Cosima von Bonin

Cosima von Bonin's art is dry. And it's not easy to decipher. This is as true as ever of the exhibition organized by the Kunstverein's new director, Yilmaz Dziewior. In itself, being cryptic is no indictment—at least according to Theodor Adorno, who called for modem art to be unintelligible. The idea was to make it harder to co-opt. But is that the case with von Bonin's art? Apparently not. The edition of mushrooms she made for the Kunstverein, in green loden or orange felt stuffed with foam, sold out immediately. In Germany, von Bonin is one of the most best-known artists of her generation, although even initiates find her work elusive. This is due mainly to the fact that. when invited to do an exhibition, this sociable artist is just as likely to show art made by friends, or else to organize lectures, readings, and parties. This show was dedicated to Danish artist Poul Gernes, who died in 1996 and whose twenty-four target paintings in Pop-y colors, 1968-69, form the background to some of von Bonin's own work here: “Bruder Poul sticht in See” (Brother Pod goes to sea) was the title of this homage to an artist whose outsider existence she admires.

Von Bonin's concerns are communication and exchange, and—to sum it up—the boundaries of the art market and a certain awareness of life. This awareness of life—no matter how dry the first impression may be—is not without romantic yearning, but for what? For the past, when traditional values were still decisive? Or rather for the “farce of traditionality,” as Diedrich Diederichsen wrote in the catalogue for a show last year? This exhibition began in the stairwell, with a quote from Robert Browning: “Oh, to be in England/Now that April's there.” Hamburg is a port city, once the most likely place to embark to England from Germany by ocean liner or sailboat. On passing Wuzbian and Hasbian (all works by von Bonin 2001), two huge mushrooms decked in camouflage fabric fashionable this summer—one reached the upper floor of the Kunstverein and faced a wall partitioning its main exhibition space. There we saw an abstract painting made in collaboration with the student Jan Timme—but no, not abstract after all: It is the railing of an ocean liner, on which the silhouettes of a couple are playing while that of a gentleman at the bowsprit is already gazing toward England. A fabric piece, on which von Bonin has stitched the contours of a mushroom and the Cologne cathedral, hung in the her's wake.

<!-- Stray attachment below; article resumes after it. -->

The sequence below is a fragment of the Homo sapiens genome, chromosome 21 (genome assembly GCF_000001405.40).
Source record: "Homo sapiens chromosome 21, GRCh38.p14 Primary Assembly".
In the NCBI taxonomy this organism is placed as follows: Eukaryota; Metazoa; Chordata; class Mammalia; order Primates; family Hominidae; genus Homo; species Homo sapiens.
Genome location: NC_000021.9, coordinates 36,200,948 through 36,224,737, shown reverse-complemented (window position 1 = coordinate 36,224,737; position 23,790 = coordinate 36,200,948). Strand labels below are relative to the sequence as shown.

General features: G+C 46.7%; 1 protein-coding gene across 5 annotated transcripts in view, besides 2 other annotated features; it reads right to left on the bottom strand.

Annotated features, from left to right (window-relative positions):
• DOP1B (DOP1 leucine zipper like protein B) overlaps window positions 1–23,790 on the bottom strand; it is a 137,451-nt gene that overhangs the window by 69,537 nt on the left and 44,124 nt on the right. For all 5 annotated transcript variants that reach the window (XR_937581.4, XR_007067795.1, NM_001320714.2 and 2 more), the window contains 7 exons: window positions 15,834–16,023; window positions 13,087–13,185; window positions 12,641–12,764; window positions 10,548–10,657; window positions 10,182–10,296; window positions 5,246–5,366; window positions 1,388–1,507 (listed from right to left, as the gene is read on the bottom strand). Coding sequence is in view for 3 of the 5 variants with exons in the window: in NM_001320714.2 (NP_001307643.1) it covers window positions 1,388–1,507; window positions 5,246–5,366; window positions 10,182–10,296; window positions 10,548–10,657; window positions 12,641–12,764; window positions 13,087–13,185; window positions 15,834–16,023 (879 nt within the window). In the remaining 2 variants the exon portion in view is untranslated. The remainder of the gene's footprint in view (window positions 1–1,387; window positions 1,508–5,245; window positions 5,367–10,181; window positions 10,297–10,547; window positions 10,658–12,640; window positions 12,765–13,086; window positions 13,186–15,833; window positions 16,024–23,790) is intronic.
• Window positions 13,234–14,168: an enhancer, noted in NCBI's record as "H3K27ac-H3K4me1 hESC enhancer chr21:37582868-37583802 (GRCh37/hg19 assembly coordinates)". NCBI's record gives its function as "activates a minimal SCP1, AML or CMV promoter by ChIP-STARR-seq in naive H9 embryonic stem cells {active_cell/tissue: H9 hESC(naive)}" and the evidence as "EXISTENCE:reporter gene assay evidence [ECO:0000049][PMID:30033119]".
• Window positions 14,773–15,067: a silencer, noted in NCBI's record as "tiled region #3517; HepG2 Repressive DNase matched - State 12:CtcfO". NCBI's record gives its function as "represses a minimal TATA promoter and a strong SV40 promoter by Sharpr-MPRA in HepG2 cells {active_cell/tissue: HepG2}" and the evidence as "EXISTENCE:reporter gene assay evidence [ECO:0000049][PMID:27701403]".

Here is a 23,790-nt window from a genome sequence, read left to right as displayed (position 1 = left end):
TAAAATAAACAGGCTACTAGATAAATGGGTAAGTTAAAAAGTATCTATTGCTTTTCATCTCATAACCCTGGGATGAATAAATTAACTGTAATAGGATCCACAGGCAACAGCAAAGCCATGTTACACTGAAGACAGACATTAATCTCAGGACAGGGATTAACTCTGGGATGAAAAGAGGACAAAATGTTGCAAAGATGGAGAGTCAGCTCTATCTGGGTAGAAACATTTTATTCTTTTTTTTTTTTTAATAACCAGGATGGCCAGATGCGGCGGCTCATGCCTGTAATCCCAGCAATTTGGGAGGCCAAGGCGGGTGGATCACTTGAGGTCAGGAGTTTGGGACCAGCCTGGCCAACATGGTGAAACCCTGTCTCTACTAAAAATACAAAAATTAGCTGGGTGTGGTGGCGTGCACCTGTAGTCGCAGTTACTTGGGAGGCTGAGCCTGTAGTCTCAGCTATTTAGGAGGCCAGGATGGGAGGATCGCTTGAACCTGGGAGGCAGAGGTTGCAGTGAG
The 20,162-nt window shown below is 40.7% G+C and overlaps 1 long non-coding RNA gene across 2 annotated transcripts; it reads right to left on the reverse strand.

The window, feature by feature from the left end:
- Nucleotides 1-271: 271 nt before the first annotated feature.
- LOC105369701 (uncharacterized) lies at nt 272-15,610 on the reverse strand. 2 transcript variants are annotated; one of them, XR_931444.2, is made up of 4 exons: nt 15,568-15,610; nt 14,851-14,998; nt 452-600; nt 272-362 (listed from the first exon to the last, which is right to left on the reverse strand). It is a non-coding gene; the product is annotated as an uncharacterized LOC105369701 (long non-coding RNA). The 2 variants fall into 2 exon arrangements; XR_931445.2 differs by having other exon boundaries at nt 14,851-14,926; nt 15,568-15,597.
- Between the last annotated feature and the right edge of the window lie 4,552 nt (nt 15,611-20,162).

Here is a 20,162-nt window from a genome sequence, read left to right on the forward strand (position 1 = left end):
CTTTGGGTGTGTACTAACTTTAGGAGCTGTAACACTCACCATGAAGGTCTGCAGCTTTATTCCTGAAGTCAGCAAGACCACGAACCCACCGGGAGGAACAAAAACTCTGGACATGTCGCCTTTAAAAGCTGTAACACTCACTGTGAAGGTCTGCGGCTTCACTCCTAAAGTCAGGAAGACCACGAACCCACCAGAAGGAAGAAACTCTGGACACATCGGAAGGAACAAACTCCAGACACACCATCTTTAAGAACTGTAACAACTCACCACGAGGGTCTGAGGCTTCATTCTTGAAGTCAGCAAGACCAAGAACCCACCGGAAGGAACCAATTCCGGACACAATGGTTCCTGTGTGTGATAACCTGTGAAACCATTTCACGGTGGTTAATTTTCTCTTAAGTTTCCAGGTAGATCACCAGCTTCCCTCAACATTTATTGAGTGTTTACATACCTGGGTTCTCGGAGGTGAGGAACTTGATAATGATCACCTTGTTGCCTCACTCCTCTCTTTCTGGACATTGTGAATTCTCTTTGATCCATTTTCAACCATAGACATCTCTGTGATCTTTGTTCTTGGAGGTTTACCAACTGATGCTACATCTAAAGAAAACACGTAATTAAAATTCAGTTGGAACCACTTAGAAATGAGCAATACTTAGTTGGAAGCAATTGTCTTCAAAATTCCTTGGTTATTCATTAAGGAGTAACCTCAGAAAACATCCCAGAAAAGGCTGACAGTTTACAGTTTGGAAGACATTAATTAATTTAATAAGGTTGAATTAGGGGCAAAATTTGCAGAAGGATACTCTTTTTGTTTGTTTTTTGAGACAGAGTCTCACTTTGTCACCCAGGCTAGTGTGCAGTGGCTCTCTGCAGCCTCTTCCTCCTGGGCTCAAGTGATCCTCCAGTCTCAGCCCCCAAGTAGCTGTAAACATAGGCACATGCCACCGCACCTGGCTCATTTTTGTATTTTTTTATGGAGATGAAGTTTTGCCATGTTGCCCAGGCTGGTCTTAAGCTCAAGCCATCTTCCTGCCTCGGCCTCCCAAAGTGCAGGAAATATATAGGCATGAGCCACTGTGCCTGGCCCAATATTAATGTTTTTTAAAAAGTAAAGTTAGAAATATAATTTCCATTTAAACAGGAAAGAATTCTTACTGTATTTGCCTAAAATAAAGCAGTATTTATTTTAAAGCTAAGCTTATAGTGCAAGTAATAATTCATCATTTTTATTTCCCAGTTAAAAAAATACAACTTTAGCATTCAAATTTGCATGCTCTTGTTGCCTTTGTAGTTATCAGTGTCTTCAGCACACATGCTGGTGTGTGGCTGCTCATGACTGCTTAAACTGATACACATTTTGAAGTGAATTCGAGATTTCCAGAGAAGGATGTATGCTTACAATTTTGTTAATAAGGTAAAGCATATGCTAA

Behind the partition, the snow-white, gleaming, seemingly perfect hull of a more than thirty-foot sailboat lay elegantly at an angle. Two jerry-built catapults threatened this proud dummy yacht, but not really: They were loaded with wadding-soft quilts. During the opening, these weapons were fired by two chic sailors commanded by von Bonin herself, likewise in sailing garb. Afterward the costume was kept in a wooden coffer, which served as a changing room during the performance. Fashion conscious yet again: The sailors' T-shirts were from Dolce & Gabbana. On a long table behind the coffer were scattered the green and orange mushrooms, already sold out.

To save modem art from being taken over, Adorno's critical theory demands not only that a work be hard to comprehend, but even that it contradict our desire to see it as art. Some of this ambivalence is attached to von Bonin's performances and installations, but does it really save them from being too easily assimilated, especially by the ever-nostalgic?

Noemi Smolik

Translated from German by Phil Stanway.